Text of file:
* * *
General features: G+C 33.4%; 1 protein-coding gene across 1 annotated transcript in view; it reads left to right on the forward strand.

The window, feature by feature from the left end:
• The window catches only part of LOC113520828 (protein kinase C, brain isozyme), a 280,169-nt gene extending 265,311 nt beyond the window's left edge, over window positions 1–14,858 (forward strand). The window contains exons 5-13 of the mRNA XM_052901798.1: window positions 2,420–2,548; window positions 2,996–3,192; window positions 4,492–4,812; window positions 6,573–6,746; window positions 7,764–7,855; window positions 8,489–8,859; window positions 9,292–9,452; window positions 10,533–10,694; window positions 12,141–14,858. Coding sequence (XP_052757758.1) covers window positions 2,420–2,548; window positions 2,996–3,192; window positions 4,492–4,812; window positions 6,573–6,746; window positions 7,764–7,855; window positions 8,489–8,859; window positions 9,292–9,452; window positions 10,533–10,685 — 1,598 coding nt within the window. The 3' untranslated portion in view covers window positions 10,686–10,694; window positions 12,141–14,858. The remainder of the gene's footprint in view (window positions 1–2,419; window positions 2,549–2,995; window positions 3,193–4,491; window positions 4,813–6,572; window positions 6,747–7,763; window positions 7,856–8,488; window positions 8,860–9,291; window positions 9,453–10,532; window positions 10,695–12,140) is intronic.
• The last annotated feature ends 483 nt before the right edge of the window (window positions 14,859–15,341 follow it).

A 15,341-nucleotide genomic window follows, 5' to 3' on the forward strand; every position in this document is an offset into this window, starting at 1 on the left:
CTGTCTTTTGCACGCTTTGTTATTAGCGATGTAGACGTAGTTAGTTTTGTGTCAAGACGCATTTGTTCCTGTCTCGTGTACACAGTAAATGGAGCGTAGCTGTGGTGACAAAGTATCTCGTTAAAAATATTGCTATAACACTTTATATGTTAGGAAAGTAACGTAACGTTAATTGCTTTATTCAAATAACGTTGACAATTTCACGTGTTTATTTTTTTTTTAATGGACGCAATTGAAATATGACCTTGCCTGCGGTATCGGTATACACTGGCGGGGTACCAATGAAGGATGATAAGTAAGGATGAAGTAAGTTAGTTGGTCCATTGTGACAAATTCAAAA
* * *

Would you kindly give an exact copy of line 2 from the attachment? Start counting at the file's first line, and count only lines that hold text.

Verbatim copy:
The window, feature by feature from the left end: